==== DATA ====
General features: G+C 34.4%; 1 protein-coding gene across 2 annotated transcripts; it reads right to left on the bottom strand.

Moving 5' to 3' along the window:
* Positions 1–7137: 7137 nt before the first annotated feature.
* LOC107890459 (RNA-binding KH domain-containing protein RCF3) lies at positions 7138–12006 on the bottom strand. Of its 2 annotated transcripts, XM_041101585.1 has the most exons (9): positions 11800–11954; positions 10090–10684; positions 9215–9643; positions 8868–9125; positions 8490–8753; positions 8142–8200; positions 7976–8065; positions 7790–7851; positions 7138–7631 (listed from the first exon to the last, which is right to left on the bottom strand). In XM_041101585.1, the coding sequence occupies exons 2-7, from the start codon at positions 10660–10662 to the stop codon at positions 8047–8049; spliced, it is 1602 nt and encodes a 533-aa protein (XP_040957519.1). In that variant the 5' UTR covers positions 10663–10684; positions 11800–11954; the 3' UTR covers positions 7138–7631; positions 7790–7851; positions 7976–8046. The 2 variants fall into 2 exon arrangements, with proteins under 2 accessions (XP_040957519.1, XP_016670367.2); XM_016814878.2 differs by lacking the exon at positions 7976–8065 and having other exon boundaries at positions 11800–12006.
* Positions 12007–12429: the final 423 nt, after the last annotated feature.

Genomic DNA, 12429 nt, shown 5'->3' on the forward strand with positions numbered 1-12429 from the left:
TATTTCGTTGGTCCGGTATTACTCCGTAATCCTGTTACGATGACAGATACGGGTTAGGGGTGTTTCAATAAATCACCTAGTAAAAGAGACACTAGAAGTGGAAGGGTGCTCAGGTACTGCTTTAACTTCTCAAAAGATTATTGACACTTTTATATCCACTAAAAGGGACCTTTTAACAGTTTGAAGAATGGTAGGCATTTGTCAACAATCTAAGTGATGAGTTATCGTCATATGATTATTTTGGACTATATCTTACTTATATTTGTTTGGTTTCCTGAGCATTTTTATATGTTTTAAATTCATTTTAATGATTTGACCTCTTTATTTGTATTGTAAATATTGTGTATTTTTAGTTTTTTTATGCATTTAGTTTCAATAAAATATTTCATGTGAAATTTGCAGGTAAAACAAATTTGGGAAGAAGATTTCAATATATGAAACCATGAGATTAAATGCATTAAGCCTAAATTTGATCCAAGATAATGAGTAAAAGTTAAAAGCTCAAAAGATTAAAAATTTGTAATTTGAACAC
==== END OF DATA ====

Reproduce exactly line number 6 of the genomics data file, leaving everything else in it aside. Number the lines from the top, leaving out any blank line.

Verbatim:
Genomic DNA, 12429 nt, shown 5'->3' on the forward strand with positions numbered 1-12429 from the left: